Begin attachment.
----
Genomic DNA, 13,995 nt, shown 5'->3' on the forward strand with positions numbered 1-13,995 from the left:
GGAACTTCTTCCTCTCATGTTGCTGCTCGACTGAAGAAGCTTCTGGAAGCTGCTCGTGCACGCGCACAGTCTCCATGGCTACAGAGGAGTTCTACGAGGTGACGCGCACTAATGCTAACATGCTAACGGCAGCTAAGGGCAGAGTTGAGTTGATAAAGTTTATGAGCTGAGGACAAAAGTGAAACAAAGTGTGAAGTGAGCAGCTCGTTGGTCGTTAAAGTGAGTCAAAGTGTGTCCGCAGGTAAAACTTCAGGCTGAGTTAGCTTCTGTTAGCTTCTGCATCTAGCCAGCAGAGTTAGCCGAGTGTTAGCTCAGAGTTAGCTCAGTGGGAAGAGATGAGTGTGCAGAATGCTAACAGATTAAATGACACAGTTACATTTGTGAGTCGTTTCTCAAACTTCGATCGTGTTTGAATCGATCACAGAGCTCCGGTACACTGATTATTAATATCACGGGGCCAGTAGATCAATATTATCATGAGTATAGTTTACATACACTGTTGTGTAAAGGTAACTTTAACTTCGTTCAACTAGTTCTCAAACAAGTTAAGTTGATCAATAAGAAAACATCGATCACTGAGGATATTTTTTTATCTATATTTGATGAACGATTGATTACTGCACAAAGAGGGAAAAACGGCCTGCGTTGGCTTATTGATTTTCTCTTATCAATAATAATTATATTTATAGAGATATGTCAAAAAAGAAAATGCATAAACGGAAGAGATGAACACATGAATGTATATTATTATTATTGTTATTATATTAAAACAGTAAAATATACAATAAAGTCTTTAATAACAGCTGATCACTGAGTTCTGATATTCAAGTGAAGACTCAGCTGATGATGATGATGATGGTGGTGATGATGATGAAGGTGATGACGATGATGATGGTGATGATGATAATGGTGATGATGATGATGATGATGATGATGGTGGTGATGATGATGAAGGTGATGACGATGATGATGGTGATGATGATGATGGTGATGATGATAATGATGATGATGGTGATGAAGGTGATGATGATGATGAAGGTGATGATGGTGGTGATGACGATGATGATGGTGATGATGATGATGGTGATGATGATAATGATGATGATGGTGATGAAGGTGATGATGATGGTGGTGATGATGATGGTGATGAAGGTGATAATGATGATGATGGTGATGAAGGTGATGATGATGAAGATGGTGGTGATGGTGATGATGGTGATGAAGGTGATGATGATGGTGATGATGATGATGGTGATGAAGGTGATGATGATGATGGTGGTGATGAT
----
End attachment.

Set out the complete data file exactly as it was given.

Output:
Genomic DNA, 13,995 nt, shown 5'->3' on the forward strand with positions numbered 1-13,995 from the left:
GGAACTTCTTCCTCTCATGTTGCTGCTCGACTGAAGAAGCTTCTGGAAGCTGCTCGTGCACGCGCACAGTCTCCATGGCTACAGAGGAGTTCTACGAGGTGACGCGCACTAATGCTAACATGCTAACGGCAGCTAAGGGCAGAGTTGAGTTGATAAAGTTTATGAGCTGAGGACAAAAGTGAAACAAAGTGTGAAGTGAGCAGCTCGTTGGTCGTTAAAGTGAGTCAAAGTGTGTCCGCAGGTAAAACTTCAGGCTGAGTTAGCTTCTGTTAGCTTCTGCATCTAGCCAGCAGAGTTAGCCGAGTGTTAGCTCAGAGTTAGCTCAGTGGGAAGAGATGAGTGTGCAGAATGCTAACAGATTAAATGACACAGTTACATTTGTGAGTCGTTTCTCAAACTTCGATCGTGTTTGAATCGATCACAGAGCTCCGGTACACTGATTATTAATATCACGGGGCCAGTAGATCAATATTATCATGAGTATAGTTTACATACACTGTTGTGTAAAGGTAACTTTAACTTCGTTCAACTAGTTCTCAAACAAGTTAAGTTGATCAATAAGAAAACATCGATCACTGAGGATATTTTTTTATCTATATTTGATGAACGATTGATTACTGCACAAAGAGGGAAAAACGGCCTGCGTTGGCTTATTGATTTTCTCTTATCAATAATAATTATATTTATAGAGATATGTCAAAAAAGAAAATGCATAAACGGAAGAGATGAACACATGAATGTATATTATTATTATTGTTATTATATTAAAACAGTAAAATATACAATAAAGTCTTTAATAACAGCTGATCACTGAGTTCTGATATTCAAGTGAAGACTCAGCTGATGATGATGATGATGGTGGTGATGATGATGAAGGTGATGACGATGATGATGGTGATGATGATAATGGTGATGATGATGATGATGATGATGATGGTGGTGATGATGATGAAGGTGATGACGATGATGATGGTGATGATGATGATGGTGATGATGATAATGATGATGATGGTGATGAAGGTGATGATGATGATGAAGGTGATGATGGTGGTGATGACGATGATGATGGTGATGATGATGATGGTGATGATGATAATGATGATGATGGTGATGAAGGTGATGATGATGGTGGTGATGATGATGGTGATGAAGGTGATAATGATGATGATGGTGATGAAGGTGATGATGATGAAGATGGTGGTGATGGTGATGATGGTGATGAAGGTGATGATGATGGTGATGATGATGATGGTGATGAAGGTGATGATGATGATGGTGGTGATGAT